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Conversation With: DCMS President Dr. Ruben Velez On Underserved Communities, Physician Burnout, and Healthcare Fractionation


Dr. Ruben Velez began his involvement with the Dallas County Medical Society through its Project Access program, a free clinic that the organization discontinued due to a lack of funding in 2013. So it should come at no surprise that, as DCMS’ president, Velez has made improving access to care for underserved communities a priority.

A graduate of the University of Puerto Rico School of Medicine, Velez moved to Dallas for residency in 1978 and did a fellowship in nephrology at UT Southwestern Medical Center thereafter. By now, he’s a 40-year veteran of Dallas-Fort Worth’s medical scene. He’s also the 135th president of DCMS.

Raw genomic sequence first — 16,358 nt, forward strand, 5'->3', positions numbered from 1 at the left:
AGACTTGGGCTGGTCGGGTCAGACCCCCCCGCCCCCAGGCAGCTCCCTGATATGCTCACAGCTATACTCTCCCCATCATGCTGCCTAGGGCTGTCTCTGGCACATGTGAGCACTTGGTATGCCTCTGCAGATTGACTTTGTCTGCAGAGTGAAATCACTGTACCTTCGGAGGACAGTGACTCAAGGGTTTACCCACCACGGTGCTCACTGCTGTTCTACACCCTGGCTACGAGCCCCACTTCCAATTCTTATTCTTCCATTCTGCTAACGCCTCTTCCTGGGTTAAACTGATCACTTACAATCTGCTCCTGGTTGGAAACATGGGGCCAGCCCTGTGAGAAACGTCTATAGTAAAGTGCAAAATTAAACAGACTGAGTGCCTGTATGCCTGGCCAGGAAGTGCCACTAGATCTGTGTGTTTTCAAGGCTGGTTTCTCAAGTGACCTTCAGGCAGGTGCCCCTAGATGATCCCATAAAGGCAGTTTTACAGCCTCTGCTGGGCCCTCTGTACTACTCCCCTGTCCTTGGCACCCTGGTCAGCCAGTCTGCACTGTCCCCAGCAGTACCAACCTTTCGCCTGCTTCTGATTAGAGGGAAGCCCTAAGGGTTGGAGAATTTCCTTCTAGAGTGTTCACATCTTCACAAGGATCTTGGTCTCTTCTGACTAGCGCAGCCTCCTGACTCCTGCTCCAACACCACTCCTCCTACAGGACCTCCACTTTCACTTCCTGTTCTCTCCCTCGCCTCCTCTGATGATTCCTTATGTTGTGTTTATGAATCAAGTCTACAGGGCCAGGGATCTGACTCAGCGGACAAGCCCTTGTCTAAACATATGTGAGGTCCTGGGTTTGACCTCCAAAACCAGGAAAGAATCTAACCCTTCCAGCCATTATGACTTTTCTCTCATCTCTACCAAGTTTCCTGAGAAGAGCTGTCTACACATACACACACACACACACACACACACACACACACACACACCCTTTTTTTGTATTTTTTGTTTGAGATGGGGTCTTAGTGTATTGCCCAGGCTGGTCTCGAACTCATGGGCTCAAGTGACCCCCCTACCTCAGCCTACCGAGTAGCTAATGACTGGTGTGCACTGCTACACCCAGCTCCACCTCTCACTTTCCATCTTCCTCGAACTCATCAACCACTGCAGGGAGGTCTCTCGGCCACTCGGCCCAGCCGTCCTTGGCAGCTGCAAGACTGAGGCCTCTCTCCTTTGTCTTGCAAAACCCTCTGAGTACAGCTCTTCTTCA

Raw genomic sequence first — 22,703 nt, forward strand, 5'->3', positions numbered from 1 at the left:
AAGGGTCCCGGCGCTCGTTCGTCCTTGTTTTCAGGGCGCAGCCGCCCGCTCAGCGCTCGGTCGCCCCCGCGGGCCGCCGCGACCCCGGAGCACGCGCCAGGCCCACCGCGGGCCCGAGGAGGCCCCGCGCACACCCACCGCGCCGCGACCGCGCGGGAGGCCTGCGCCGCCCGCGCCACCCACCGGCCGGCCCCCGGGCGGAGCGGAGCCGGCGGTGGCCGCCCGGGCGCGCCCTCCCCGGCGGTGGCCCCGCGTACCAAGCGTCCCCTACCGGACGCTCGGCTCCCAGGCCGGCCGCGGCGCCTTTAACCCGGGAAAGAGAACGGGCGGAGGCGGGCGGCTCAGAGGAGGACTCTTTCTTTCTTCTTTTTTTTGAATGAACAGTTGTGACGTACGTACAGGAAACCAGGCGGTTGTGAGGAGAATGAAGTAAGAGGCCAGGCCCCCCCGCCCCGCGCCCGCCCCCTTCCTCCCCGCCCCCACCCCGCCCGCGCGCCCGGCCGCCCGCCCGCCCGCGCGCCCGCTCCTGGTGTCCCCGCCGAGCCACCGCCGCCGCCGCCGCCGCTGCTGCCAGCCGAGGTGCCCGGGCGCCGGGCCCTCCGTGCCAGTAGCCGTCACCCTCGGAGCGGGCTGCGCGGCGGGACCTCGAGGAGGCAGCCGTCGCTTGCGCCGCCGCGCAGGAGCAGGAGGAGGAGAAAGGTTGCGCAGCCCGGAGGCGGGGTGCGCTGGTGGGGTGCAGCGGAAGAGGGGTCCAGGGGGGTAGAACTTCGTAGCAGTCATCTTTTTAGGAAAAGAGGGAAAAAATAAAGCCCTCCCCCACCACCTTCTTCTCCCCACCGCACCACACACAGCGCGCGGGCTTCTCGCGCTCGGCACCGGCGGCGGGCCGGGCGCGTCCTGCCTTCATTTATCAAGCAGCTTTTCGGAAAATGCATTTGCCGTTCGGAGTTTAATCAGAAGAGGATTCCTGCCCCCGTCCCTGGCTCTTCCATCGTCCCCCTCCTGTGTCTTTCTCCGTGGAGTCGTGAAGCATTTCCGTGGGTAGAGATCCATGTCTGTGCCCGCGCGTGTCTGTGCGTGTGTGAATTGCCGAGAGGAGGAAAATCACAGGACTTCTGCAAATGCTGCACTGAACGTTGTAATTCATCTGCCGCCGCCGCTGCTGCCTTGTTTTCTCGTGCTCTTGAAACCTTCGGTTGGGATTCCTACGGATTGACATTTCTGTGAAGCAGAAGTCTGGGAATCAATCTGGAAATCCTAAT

On the latter half of the one-year term he started in January, Velez and I sat down in his DCMS office to talk about his priorities and how things are going.

Two of Dr. Ruben Velez’s top priorities as president of DCMS: improving care for underserved communities and decreasing physician burnout.

I have not had the pleasure of talking to a nephrologist yet. What got you interested in that area?

Nephrology was one of those topics—renal, the kidneys—was one of those topics that I disliked the most in medical school. I hated it. If you would have told me in medical school I was going to be a nephrologist, I would have laughed so hard. But when you start doing your residency, you get hooked by wonderful mentors. You admire some people tremendously. Nephrology was one of my worst rotations—getting home at 9 and 10 in the evening almost daily—but I loved every minute of it. The mentors I had made it even better.